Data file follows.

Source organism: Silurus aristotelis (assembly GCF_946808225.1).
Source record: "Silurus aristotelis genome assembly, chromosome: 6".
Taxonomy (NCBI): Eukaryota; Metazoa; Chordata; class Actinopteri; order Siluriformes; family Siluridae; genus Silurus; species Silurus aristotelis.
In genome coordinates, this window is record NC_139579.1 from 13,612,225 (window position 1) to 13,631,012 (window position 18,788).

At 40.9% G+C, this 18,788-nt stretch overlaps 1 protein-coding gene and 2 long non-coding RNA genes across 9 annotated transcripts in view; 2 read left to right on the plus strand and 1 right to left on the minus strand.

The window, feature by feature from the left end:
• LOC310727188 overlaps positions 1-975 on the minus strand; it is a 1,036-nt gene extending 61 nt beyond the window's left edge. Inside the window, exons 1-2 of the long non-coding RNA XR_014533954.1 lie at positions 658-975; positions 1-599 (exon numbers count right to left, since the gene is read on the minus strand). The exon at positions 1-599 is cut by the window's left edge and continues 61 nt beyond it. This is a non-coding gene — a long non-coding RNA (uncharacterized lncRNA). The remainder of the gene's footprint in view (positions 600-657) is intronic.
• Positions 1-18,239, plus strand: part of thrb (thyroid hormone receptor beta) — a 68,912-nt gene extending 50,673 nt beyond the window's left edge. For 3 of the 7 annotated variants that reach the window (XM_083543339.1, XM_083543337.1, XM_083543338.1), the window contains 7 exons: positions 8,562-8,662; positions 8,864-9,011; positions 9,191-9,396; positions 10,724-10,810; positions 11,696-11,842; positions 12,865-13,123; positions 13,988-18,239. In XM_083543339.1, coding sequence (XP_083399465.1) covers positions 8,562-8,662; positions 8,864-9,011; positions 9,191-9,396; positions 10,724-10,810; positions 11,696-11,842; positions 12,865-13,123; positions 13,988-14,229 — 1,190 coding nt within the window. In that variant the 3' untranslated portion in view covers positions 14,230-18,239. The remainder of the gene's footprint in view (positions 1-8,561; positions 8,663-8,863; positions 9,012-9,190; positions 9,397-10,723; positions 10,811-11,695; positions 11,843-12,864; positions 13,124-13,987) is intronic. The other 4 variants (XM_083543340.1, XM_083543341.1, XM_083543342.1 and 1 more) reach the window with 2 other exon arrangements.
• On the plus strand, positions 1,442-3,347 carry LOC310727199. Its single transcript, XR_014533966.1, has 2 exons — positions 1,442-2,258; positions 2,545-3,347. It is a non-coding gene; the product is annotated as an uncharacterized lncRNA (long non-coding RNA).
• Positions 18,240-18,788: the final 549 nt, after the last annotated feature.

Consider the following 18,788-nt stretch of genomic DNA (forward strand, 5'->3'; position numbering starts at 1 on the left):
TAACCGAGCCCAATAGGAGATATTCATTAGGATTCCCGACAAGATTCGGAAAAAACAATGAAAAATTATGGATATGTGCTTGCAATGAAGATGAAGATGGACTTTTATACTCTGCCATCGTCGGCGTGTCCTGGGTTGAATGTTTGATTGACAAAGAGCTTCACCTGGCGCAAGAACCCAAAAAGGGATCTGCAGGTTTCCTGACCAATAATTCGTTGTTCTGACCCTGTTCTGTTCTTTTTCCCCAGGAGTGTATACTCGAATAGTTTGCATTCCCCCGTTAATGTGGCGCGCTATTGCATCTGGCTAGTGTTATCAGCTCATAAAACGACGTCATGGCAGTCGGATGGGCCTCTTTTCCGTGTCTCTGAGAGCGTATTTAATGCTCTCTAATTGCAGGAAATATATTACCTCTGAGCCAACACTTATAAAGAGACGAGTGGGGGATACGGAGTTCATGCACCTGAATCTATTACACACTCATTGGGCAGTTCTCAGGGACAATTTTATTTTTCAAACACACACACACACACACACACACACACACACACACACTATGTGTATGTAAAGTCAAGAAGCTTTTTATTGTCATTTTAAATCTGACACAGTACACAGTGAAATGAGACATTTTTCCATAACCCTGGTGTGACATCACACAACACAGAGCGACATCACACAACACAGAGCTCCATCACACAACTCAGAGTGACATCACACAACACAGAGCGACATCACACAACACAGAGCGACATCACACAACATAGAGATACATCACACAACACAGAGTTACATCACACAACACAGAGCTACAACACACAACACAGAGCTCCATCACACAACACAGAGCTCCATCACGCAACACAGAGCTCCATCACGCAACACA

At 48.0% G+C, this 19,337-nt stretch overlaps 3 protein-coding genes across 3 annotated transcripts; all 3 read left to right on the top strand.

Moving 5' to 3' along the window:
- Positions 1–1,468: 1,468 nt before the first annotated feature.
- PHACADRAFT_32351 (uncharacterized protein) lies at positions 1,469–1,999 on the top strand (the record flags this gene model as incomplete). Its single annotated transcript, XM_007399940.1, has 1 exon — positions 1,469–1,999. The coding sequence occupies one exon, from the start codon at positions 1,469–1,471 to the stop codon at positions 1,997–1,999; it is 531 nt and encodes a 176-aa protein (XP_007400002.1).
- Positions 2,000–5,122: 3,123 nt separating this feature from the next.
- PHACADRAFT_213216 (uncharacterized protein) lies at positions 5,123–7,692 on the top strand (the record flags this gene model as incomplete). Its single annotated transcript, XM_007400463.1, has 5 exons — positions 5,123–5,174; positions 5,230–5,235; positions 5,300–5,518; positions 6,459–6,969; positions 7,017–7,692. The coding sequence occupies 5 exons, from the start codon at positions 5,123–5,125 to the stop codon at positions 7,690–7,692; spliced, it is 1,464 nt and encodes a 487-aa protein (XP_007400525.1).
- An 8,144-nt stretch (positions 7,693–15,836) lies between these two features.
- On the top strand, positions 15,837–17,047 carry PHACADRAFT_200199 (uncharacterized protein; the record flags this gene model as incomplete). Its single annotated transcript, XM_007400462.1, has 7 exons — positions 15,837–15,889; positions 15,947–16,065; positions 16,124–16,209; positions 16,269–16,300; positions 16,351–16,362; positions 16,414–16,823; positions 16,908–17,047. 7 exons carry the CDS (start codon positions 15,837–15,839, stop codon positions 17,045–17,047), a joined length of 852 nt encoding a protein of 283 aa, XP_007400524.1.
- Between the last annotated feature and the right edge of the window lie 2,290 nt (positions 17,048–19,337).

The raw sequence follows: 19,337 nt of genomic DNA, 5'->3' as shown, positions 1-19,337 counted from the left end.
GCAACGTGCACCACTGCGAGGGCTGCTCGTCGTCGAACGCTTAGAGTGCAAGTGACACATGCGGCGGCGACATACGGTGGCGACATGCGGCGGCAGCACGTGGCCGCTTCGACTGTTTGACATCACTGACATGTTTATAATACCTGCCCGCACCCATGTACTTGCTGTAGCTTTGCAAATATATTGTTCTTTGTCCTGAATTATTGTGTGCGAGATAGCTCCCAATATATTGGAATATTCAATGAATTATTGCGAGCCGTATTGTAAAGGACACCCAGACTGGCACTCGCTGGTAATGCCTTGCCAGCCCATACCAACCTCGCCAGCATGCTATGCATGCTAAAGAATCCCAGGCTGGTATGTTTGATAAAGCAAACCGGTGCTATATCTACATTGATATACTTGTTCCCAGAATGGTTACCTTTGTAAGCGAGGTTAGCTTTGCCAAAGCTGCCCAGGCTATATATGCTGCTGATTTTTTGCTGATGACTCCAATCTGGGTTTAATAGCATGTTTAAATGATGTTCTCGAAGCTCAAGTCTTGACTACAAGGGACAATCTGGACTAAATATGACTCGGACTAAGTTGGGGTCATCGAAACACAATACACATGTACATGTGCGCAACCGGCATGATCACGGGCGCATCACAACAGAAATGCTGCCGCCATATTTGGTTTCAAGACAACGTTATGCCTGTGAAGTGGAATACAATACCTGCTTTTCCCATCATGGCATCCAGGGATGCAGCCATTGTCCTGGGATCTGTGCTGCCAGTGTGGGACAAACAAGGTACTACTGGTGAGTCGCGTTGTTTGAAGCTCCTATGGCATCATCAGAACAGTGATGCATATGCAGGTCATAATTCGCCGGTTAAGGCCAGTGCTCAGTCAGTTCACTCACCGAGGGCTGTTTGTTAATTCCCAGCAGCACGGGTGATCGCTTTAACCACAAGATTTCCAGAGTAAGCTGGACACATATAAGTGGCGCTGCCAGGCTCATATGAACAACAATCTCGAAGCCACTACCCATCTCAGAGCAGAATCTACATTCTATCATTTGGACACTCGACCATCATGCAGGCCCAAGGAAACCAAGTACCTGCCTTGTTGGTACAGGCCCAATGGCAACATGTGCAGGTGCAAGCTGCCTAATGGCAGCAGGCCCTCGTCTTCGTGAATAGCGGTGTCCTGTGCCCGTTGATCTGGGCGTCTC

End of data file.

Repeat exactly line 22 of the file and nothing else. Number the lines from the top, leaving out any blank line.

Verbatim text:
The raw sequence follows: 19,337 nt of genomic DNA, 5'->3' as shown, positions 1-19,337 counted from the left end.